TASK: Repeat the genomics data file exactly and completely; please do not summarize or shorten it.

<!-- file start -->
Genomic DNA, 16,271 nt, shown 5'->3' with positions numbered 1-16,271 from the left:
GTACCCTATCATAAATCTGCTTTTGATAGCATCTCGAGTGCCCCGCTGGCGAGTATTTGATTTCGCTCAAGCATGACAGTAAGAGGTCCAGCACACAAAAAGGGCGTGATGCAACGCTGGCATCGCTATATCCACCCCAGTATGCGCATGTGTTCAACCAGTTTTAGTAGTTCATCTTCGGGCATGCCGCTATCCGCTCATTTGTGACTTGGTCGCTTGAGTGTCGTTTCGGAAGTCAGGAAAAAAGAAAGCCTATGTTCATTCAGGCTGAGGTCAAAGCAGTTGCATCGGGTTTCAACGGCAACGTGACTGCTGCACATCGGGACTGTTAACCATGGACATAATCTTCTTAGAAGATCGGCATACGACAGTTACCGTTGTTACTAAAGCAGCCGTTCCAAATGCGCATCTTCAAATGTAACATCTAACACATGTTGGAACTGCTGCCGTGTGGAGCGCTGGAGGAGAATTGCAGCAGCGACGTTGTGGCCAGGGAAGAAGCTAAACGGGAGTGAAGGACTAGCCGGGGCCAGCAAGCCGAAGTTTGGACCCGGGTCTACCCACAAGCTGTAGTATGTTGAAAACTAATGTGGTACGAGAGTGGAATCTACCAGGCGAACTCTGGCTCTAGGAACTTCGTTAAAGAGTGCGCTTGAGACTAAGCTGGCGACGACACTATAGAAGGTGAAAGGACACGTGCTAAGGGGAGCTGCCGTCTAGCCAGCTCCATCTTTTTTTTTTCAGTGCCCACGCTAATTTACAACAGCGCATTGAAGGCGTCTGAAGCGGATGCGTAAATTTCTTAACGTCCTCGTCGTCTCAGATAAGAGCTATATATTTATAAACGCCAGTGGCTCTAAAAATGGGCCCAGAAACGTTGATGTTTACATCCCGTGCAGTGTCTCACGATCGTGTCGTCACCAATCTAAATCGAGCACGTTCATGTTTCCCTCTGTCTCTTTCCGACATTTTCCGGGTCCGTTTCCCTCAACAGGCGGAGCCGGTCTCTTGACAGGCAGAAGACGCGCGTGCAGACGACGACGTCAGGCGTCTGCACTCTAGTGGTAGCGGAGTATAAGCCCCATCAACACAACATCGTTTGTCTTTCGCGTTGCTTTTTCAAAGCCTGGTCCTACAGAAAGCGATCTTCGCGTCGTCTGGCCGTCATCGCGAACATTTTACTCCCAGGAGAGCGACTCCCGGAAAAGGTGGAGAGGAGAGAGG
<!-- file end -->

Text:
Genomic DNA, 16,271 nt, shown 5'->3' with positions numbered 1-16,271 from the left:
GTACCCTATCATAAATCTGCTTTTGATAGCATCTCGAGTGCCCCGCTGGCGAGTATTTGATTTCGCTCAAGCATGACAGTAAGAGGTCCAGCACACAAAAAGGGCGTGATGCAACGCTGGCATCGCTATATCCACCCCAGTATGCGCATGTGTTCAACCAGTTTTAGTAGTTCATCTTCGGGCATGCCGCTATCCGCTCATTTGTGACTTGGTCGCTTGAGTGTCGTTTCGGAAGTCAGGAAAAAAGAAAGCCTATGTTCATTCAGGCTGAGGTCAAAGCAGTTGCATCGGGTTTCAACGGCAACGTGACTGCTGCACATCGGGACTGTTAACCATGGACATAATCTTCTTAGAAGATCGGCATACGACAGTTACCGTTGTTACTAAAGCAGCCGTTCCAAATGCGCATCTTCAAATGTAACATCTAACACATGTTGGAACTGCTGCCGTGTGGAGCGCTGGAGGAGAATTGCAGCAGCGACGTTGTGGCCAGGGAAGAAGCTAAACGGGAGTGAAGGACTAGCCGGGGCCAGCAAGCCGAAGTTTGGACCCGGGTCTACCCACAAGCTGTAGTATGTTGAAAACTAATGTGGTACGAGAGTGGAATCTACCAGGCGAACTCTGGCTCTAGGAACTTCGTTAAAGAGTGCGCTTGAGACTAAGCTGGCGACGACACTATAGAAGGTGAAAGGACACGTGCTAAGGGGAGCTGCCGTCTAGCCAGCTCCATCTTTTTTTTTTCAGTGCCCACGCTAATTTACAACAGCGCATTGAAGGCGTCTGAAGCGGATGCGTAAATTTCTTAACGTCCTCGTCGTCTCAGATAAGAGCTATATATTTATAAACGCCAGTGGCTCTAAAAATGGGCCCAGAAACGTTGATGTTTACATCCCGTGCAGTGTCTCACGATCGTGTCGTCACCAATCTAAATCGAGCACGTTCATGTTTCCCTCTGTCTCTTTCCGACATTTTCCGGGTCCGTTTCCCTCAACAGGCGGAGCCGGTCTCTTGACAGGCAGAAGACGCGCGTGCAGACGACGACGTCAGGCGTCTGCACTCTAGTGGTAGCGGAGTATAAGCCCCATCAACACAACATCGTTTGTCTTTCGCGTTGCTTTTTCAAAGCCTGGTCCTACAGAAAGCGATCTTCGCGTCGTCTGGCCGTCATCGCGAACATTTTACTCCCAGGAGAGCGACTCCCGGAAAAGGTGGAGAGGAGAGAGG